As digitization takes hold, Nebraska library collections dwindle
And they weren’t replaced.
Digitization has hit Nebraska library bookshelves hard over the past decade, as e-books and online media have become primary resources for one-time library lurkers.
In Omaha, a collection of more than 1 million books had been culled to just over 600,000 by 2014. The whittling of books came amid pushes to enhance digital collections, leaving branch librarians selling physical volumes on websites like Amazon.com and AbeBooks.com. Between 2012 and 2013 alone, the Omaha Public Library’s collection lost 88,000 books.
“The purchasing of materials other than books is where the world is heading,” said John Zipay, president of the Omaha Friends of the Public Library. “I have friends that tend to be more elderly, they like to deal with paper material. They don’t like to deal with online stuff.
“But I’m sorry, that’s just the way the world works now.”
No, Nebraska officials say, libraries aren’t dying. People are filing through the library doors as they always have.
But the days of the traditional library, brimming with old, little-used books, appear numbered. A modern library should serve as a community space, said Mary Jo Ryan, Communications Coordinator for the Nebraska Library Commission.
“There are books, but there’s everything else that people need,” Ryan said. “And that’s what people want us to be. Our customers have demanded it.”
The whittling of collections hasn’t affected all the state’s largest libraries. In Lincoln, for example, the city library system had slightly more than 700,000 books last year. That’s up from 657,000 in 2000, and more than the library system in the state’s largest city held in 2014.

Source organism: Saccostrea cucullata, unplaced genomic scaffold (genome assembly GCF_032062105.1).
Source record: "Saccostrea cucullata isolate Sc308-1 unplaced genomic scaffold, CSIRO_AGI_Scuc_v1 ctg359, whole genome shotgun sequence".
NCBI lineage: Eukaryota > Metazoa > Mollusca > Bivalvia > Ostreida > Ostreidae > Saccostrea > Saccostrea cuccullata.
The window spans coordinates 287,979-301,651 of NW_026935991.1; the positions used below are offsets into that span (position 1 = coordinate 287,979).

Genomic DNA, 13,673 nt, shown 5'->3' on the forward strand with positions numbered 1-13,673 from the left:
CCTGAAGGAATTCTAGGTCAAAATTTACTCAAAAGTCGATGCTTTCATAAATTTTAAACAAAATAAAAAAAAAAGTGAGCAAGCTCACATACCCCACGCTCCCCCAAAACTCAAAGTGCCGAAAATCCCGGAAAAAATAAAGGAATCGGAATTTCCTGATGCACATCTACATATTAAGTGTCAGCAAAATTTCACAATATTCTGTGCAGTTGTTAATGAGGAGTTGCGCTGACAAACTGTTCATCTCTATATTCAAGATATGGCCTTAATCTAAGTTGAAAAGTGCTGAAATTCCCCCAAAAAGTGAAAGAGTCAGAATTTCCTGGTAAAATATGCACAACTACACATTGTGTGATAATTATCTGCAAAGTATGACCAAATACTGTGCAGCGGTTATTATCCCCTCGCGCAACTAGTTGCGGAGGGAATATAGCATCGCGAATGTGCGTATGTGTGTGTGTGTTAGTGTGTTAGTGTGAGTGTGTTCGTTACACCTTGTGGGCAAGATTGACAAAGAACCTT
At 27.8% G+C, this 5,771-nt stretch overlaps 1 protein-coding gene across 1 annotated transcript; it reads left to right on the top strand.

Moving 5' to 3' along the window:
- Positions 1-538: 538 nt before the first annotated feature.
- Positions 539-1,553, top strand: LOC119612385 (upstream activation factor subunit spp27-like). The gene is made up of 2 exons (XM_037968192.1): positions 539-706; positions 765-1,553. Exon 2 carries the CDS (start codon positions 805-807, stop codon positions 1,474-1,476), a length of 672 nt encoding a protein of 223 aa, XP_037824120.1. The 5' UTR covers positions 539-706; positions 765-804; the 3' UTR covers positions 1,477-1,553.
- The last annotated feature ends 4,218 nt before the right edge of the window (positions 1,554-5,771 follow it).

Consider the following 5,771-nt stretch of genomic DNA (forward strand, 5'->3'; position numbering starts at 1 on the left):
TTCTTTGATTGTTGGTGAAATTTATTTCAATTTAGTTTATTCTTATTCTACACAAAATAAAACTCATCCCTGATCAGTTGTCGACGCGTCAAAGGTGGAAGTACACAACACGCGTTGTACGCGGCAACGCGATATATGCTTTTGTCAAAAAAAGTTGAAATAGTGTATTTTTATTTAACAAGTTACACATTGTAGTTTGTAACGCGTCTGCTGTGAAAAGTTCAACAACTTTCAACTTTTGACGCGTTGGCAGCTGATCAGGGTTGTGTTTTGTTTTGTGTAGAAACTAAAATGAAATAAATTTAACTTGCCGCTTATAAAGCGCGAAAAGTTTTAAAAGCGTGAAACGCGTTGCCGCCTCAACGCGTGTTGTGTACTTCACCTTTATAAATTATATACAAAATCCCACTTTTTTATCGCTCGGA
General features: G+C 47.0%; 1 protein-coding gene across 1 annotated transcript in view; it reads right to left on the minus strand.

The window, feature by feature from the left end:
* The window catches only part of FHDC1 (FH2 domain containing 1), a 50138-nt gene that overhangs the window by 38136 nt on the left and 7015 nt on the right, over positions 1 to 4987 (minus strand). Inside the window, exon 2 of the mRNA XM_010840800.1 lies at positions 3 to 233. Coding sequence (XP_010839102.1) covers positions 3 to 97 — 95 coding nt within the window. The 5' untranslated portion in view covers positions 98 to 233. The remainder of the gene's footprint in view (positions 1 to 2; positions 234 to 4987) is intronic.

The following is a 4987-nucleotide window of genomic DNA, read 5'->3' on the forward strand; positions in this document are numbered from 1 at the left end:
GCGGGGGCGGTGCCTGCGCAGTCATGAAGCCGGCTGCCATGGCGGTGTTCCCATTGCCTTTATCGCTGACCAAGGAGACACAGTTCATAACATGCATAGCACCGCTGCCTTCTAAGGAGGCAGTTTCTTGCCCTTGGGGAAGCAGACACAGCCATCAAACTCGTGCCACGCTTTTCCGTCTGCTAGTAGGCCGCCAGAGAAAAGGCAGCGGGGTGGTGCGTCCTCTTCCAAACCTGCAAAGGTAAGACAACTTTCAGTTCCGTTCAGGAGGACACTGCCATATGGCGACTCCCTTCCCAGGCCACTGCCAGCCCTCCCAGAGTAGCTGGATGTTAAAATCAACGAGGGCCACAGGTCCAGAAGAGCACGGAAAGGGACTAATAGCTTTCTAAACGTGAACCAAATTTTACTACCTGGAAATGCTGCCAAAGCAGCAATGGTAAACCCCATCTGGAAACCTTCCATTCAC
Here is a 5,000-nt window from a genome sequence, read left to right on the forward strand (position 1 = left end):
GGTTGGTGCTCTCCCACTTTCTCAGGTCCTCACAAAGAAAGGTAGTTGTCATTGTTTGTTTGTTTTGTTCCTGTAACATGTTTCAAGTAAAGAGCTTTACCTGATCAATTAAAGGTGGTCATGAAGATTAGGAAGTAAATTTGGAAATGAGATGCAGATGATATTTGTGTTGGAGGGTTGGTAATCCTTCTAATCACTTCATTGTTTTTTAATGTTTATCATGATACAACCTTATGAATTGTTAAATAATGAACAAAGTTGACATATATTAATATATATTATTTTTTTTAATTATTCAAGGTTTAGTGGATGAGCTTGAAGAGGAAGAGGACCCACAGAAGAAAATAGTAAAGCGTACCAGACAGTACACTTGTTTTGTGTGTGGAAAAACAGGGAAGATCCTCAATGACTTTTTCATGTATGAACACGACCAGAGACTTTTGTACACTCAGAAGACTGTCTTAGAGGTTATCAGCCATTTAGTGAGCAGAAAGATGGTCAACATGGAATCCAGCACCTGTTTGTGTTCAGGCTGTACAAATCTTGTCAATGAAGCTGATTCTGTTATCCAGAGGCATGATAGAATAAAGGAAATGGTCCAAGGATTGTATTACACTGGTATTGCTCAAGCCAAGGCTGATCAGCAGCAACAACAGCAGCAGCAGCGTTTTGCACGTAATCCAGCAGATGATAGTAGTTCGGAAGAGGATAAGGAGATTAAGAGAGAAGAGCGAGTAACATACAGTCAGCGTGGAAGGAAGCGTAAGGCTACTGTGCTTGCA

But one thing is clear: collections are not getting any bigger.
Nebraska’s 213 largest libraries carried a total of 5.5 million books in 2014. The collections of the state’s 17 largest libraries amounted to the same number in 2000.
Statewide, libraries withdrew 69,000 more books than they added last year. Ryan acknowledges that some communities have felt the loss of books — especially in Omaha’s branch libraries.
“Of course, as times change, libraries have a broader picture of how they connect people with information and other entertainment resources,” she said. “For many people, that’s just books.”
Some long for the days when you could stroll into the library and pick up a book that you might not buy, or even check out. That’s the beauty of a library, Zipay said.
“There will still be people who like that look and feel of a book,” he said. “That brings them pleasure.”
Amy Kenyon, a senior English Education student at the University of Nebraska-Lincoln, said she hopes books always have a place in libraries. She hopes her students can one day have access to the same printed materials she did.
“I think it’s unrealistic to think libraries can’t be digital at all,” she said. “But I do think print books should always have a place.”
Ryan said as long as libraries exist, books will remain on the shelves. Only now, she hopes, the buildings themselves will serve as community nerve centers.
“The aim of a library in the 21st century is no different than it’s ever been,” she said. “We’re connecting people with information and entertainment just like we always have.”